Opinion: US Stance Towards Middle East Negatively Affecting Economy and Growth

Published September 19th, 2017 - 05:00 GMT
The US stance toward the Middle East is negatively impacting business and regional growth, according to experts. (AFP/ File)
The US stance toward the Middle East is negatively impacting business and regional growth, according to experts. (AFP/ File)

The US stance toward the Middle East and North Africa (MENA), as well as global institutions, is negatively impacting business and regional growth, according to experts at the second International Institute for Strategic Studies (IISS) Bahrain Bay Forum 2017. 

A panel, including former Swedish Premier Carl Bildt and former US Deputy Secretary of State Prof. James Steinberg, discussed economic and trade outlooks in the US, UK, EU and key emerging markets amid policy uncertainties. 

Prof. Gao Haihong, director of the Research Center for International Finance, and John Knight, executive vice president of Statoil Global Strategy and Business Development, said populist demands for protectionist trade agendas and inward-looking economic policies are driving sweeping political changes across the US and Europe. 

These developments, along with regional tensions, are set to reshape the future of trade and have serious implications for the global and regional economic outlooks.

Reforms for sustainability

MENA’s untapped solar power potential is one way the region can diversify away from oil, said experts. 

Dr. Nasser Saidi, founder and president of Nasser Saidi & Associates and former Lebanese economy minister, proposed a Marshall Plan and the establishment of a reconstruction and development bank to push regional reforms. 

The need for a vibrant private sector that generates jobs is a key element for economic diversification. Youth unemployment should preoccupy MENA policymakers the most, said Saidi.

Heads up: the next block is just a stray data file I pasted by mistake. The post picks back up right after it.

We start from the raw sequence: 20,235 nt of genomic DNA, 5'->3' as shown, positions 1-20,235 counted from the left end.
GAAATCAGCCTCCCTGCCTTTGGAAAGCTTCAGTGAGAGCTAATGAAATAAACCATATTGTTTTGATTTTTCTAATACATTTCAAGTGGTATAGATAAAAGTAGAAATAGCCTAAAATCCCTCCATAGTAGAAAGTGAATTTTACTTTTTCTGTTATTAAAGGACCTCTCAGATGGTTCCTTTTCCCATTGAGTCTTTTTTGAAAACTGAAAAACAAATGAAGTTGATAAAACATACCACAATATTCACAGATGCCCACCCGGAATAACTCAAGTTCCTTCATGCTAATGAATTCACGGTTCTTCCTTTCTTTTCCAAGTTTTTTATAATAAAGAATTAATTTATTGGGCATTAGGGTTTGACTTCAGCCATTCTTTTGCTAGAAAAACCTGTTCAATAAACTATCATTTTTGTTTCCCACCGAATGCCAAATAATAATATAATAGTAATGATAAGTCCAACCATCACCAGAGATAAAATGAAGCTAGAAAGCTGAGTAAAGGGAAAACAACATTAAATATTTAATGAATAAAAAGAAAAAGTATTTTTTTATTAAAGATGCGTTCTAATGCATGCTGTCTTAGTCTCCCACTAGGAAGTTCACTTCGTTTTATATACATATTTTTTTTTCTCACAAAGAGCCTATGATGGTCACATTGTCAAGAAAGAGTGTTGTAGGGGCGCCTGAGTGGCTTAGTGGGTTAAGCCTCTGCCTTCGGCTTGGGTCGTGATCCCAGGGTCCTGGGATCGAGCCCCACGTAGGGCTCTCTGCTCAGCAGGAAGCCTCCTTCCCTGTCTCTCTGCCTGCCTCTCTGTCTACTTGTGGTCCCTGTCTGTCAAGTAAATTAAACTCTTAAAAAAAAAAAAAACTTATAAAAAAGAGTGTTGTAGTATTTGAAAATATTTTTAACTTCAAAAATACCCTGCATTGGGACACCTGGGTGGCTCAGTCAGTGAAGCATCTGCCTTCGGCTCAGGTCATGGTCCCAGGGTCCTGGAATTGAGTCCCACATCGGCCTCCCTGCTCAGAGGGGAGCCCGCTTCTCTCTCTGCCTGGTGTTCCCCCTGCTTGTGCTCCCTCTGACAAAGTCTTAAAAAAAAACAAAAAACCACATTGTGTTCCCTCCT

To meet demand for new jobs and prevent unemployment from rising further, MENA needs at least a 7 percent growth rate. The current figure is not even half of that. 

Dr. Aasim Husain, deputy director of the Middle East and Central Asia department at the International Monetary Fund (IMF), said the jobs gap and the need for private sector growth were primary challenges for the Gulf Cooperation Council (GCC). “It’s not a problem of educational spending,” he added.

Financing the transformation

Dr. Hafez Ghanem, vice president of the MENA department at the World Bank, said the economic cost of conflict in the region is not only about damage, but also about difficulty in building institutions. 

“For infrastructure projects, the region relies too heavily on public sector funding; the private sector should be used more,” he added.

“One third of global refugees are in the MENA region, according to the World Bank, which means there are huge restructuring costs compounded by low oil prices.”

Khalid Al-Rumaihi, chief executive of the Bahrain Economic Development Board, said the GCC has made vital achievements in increasing foreign direct investment (FDI). 

But there is a need to develop more innovative financing solutions, as bond issuance cannot solve GCC funding problems forever, he added. 

Regional governments must balance the need to raise funds, service deficits and nurture prosperity, said Al-Rumaihi. 

The future of energy

“The culprit is emissions, not hydrocarbons,” said Sheikh Mohammed bin Khalifa Al-Khalifa, Bahrain’s oil minister, at the panel on energy and climate change.

He said he is upbeat on prices, based on the emerging supply gap, inventory drawdowns and forecasts of limited growth.

He warned that the oil industry will face a supply crunch if investment does not increase to match future demand, which is currently being underestimated. 

By Baker Atyani

 


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